• H-PGDS levels also seem to decrease rapidly (through the ubiquitin-proteasome system) when intracellular calcium is increased Yazaki M et al Free full text
    • but (the required) calcium ionophores (to increase intracellular calcium locally) also seem to promote tumors. Kumar S et al
  • Topical Cetirizine may be an appropriate solution to fight PGD2 in the scalp. idea
    • Histamine release was not altered by cetirizine treatment, but prostaglandin D2 (PGD2) production, which peaked at 3 to 5 hours, was clearly reduced by cetirizine treatment, being lower at all time points during the reaction Charlesworth et al.
    • Recipe to make at home: 50 tabs cetirizine, 50 ml of distilled water, 30 ml of ethanol (70%), Propylene glycol 20 ml


  1. COX converts arachidonic acid (AA, an omega-6 PUFA) to prostaglandin H2 (PGH2), the precursor of the series-2 prostanoids.
    1. COX-2 expression in skin is induced by UVB exposure Buckman et al.
  2. Lipocalin-type PGD2 synthase (L-PGDS) or hematopoietic (H)-PGDS converts PGH2 to PGD2
  3. PGD2 undergoes sequential non-enzymatic dehydration reactions to form 15d-PGJ2 Scher and Pillinger
  4. 15d-PGJ2 is deomonstrated to suppress hair growth and is implicated in male pattern baldness.
    1. Toxicity of 15d-PGJ2 to mOP cells is related to intracellular Glutathione levels Zhongmin et al.
  • Topical Ibuprofen could be another alternative for fixing inflammation, Ibuprofen is COX inhibitor.
    • Topical Ibuprofen penetrates 0.5cm in the skin
  • COX/LOX and general information of prostaglandins link


The skin is capable of synthesizing active androgens, such as DHT, from the systemic precursor DHEA-S. The first step in this pathway is the desulfatation of DHEA-S by the enzyme steroid sulfatase (STS). STS deficiency manifests with dry, scaly skin. Excess DHEA is related to oily skin, immune hyperactivity and insulin resistance.

  • Elevation of DHEA-S is associated with male pattern baldness in young men The biochemistry of androgens, particularly dehydroepiandrosterone sulfate, suggests that adrenal hyperactivity may initiate alopecia in young men who are genetically susceptible. Pitts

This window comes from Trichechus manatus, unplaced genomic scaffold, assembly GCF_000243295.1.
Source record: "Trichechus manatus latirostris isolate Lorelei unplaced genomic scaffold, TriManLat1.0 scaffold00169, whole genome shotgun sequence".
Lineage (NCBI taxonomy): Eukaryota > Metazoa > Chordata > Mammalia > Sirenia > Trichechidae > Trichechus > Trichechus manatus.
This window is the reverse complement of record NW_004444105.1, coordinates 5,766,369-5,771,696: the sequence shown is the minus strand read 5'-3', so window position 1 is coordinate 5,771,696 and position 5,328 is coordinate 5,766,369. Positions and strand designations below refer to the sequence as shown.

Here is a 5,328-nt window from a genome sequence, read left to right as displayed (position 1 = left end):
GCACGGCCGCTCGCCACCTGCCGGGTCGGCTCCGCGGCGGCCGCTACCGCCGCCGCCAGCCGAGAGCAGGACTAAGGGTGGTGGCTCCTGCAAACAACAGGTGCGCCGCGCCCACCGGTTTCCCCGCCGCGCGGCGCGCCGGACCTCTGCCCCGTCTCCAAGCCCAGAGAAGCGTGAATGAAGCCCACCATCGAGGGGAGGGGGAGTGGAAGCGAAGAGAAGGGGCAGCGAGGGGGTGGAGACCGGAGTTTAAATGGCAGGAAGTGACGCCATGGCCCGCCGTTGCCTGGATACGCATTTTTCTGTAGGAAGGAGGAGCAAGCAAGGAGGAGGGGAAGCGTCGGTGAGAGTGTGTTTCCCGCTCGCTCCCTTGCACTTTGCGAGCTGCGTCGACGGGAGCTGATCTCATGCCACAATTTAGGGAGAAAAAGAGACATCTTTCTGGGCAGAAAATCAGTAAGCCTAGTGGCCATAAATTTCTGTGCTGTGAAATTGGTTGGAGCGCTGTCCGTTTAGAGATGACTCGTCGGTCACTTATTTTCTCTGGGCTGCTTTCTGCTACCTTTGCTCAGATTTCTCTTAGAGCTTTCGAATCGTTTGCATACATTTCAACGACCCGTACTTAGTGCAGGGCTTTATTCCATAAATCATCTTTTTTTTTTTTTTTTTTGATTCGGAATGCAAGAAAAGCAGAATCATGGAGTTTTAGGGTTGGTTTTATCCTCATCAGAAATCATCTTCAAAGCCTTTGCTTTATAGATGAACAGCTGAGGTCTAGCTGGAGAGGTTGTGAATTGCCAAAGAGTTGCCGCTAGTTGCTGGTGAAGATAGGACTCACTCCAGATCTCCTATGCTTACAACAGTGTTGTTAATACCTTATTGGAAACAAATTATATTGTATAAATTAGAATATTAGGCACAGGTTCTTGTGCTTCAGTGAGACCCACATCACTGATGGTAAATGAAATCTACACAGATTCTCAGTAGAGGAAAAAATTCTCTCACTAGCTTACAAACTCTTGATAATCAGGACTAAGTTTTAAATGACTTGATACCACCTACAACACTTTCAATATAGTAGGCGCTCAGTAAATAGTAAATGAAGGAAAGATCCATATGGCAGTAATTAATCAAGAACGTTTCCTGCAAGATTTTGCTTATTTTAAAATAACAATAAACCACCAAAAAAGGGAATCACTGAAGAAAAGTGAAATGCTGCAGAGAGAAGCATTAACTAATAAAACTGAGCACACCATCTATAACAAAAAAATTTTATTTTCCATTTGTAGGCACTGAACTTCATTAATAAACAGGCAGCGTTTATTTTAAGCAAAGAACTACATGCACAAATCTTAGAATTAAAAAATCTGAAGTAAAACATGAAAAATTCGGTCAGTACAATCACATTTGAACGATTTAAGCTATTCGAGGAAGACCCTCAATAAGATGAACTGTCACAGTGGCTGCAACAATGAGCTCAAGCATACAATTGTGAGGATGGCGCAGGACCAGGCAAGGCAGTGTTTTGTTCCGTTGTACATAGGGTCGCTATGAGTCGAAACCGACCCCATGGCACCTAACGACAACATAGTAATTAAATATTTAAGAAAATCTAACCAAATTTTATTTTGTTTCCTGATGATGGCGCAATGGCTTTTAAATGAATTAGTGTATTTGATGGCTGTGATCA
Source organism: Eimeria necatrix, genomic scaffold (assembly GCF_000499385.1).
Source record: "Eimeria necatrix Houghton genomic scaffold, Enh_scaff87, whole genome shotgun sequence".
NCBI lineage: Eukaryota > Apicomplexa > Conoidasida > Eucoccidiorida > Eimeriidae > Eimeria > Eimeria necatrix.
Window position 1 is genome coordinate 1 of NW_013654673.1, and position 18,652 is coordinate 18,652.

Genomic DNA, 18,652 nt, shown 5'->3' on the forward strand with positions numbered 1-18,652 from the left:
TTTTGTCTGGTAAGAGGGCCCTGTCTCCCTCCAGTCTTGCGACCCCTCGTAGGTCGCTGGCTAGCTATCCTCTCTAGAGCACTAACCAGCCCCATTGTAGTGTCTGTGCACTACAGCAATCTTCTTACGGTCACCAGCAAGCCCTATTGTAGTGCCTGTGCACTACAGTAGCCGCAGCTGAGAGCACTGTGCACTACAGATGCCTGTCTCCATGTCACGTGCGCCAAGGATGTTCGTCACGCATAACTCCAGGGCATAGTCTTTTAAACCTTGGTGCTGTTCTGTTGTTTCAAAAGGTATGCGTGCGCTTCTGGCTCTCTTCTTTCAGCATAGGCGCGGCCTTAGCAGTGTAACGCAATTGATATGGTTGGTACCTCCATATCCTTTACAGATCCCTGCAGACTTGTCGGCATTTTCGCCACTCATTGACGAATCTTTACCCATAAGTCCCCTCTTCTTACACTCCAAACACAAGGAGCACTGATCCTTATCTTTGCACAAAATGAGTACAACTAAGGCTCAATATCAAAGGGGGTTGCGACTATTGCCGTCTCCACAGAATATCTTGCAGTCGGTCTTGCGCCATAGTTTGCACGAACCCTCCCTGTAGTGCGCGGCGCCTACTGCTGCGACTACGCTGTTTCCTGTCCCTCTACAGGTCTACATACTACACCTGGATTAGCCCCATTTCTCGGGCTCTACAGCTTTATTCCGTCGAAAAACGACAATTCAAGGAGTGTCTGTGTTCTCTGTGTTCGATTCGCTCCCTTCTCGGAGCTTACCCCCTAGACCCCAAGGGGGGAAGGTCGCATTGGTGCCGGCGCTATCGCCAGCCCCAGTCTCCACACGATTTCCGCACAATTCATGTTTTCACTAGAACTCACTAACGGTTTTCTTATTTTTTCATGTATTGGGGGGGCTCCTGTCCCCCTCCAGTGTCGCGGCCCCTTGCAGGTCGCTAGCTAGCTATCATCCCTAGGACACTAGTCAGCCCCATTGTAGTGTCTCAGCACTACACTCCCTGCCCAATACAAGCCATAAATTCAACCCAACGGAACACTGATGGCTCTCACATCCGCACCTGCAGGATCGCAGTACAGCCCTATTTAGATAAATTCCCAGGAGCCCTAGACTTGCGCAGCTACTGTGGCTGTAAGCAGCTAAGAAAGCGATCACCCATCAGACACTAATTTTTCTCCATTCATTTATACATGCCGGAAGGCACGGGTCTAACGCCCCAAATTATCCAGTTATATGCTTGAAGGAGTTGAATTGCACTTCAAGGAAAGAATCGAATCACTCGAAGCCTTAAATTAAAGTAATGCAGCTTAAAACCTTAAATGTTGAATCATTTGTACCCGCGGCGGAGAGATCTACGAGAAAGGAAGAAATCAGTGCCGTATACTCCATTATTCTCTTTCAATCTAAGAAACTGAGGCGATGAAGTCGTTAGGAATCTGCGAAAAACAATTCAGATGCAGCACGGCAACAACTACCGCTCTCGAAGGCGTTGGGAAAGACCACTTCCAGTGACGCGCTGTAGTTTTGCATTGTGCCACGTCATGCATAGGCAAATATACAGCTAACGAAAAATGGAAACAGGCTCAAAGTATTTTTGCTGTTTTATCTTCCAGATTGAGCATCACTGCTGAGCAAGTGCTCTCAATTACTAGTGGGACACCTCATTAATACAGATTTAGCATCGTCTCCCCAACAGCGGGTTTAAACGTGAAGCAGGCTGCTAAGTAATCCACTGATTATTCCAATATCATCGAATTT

• Acute and chronic stress increase DHEAS concentrations in rhesus monkeys Maninger et al.
    • Like cortisol, DHEAS concentrations showed a diurnal rhythm with higher concentrations in the morning compared to the evening and a decrease in response to dexamethasone (DEX) administration.
  • Regular exercise and calorie restriction increase DHEA.


Parathyroid hormone seems to have an effect on hair growth. Blocking PTH receptors in the skin stimulate hair growth in mice.

  • A topical parathyroid hormone/parathyroid hormone-related peptide receptor antagonist stimulates hair growth in mice. [1]
  • A parathyroid hormone antagonist stimulates epidermal proliferation and hair growth in mice. [2]


The wai diet seems to have positive aspects regarding male pattern baldness.

  • High-frequency, low glycemic meals of OJ + olive oil would avoid insulin spikes (shown to stimulate 5-AR)
  • Oleic/linoleic acids, as well as polyphenols in olive oil would inhibit 5-AR to an extent.
  • Antioxidants in fruits would help to cope with inflammation, which is present in the scalp of those with androgenic alopecia as shown by the higher levels of PGD2.
  • Vitamin E (or any other vitamin) deficiency is unlikely.
  • Beta-sitosterol is found in avocados.